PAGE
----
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Old 07-29-2001, 09:44 AM   #21
SingleDad
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The existence of this forum, especially its separation from "Existence of God(s)" testifies to the degree of historical, literary and cultural importance to which many of our members hold the JC Bible.

It is easy for a lifelong atheist such as myself to simply declare fundamentalists outside the boundries of reason and entirely immune to rational argumentation. However, the internal contradictions and absurdities of the JC Bible have indeed deconverted many fundamentalist christians, including some of our own members such as Donald Morgan, PhysicsGuy, sentinel00 and others.

Both a careful and scientific analyses of religious literature to understand historical fact and savage and uncompromising attacks on the rationality and sensibility of the JC Bible's theology and philosophy are legitimate and, in my opinion, very important.

We have created the various forums here to facilitate and separate these very different classes of argumentation.

[ July 29, 2001: Message edited by: SingleDad ]
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Old 07-29-2001, 10:14 AM   #22
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Quote:
lpetrich - congratulations! You have issued a devastating critique of the Book of Jonah! Indeed, it is impossible for a man to be swallowed by a fish and survive for three days! The entire book is hence utterly worthless!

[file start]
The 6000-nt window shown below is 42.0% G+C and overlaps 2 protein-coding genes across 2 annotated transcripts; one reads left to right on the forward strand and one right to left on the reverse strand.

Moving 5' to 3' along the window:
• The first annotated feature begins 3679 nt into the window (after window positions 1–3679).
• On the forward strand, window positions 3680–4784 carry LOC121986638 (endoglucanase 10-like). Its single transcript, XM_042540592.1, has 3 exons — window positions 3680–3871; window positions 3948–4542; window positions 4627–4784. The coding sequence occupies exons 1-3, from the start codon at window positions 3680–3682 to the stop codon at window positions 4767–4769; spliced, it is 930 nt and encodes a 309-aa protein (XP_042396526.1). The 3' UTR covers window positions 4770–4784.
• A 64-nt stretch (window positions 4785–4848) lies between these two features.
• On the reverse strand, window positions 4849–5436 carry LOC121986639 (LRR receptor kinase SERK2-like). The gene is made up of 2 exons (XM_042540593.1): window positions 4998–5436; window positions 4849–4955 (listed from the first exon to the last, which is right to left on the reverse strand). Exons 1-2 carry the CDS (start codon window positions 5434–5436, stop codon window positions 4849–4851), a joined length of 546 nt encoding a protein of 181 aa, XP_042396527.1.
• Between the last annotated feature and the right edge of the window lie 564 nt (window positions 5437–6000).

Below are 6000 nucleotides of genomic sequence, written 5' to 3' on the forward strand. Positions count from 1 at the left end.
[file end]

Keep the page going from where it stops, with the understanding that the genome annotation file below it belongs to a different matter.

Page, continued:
You have overstated lpetrich's claim. Nowhere does he state that the book is "entirely useless", only that it contains fantasy elements which argue against the book's historicity.

Although he does not make the claim explicitly, a more charitable interpretation of his comment is that Jonah cannot be considered literal historical documentation; extrinsic interpretation and corroboration are necessary to extract historical value from this text.

Quote:
I myself have discovered some disturbing ahistorical elements in the following documents: the Iliad, Le Chanson de Roland, Richard III, A Christmas Carol, Metamorphosis. It is my understanding that many of these were authored by famous individuals! Richard III for example by W. Shakespeare!!! I will purge these from my shelves immediately!
And indeed, for that reason none of these texts can be accepted literally for purposes of historical documentation. Again, one must employ extrinsic techniques on these texts to illuminate actual historical fact.

As a note on protocol, it is valuable on a message board to apply the criterion of charitable interpretation to other members' comments; posts here are generally made hastily (relative to academic journals), and open ridicule of an uncharitable interpretation does little but generate enmity.

Unless some bizarre interpretation is unmistakably evident, it is more graceful and productive to assume the more reasonable interpretation, or merely to ask for clarification if there is unresolvable ambiguity.

[ July 29, 2001: Message edited by: SingleDad ]
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Old 07-29-2001, 11:09 AM   #23
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Apikorius, I think that some of the ex-fundamentalists here would disagree with you when you say that pointing out contradictions won't change people's minds. Sure it won't change some minds, but it clearly has an effect. There are many ex-fundamentalists here whose faith was shattered because the "explanations" to contradictions were bad. So, I still have to disagree when you say there is no value in exposing contradictions.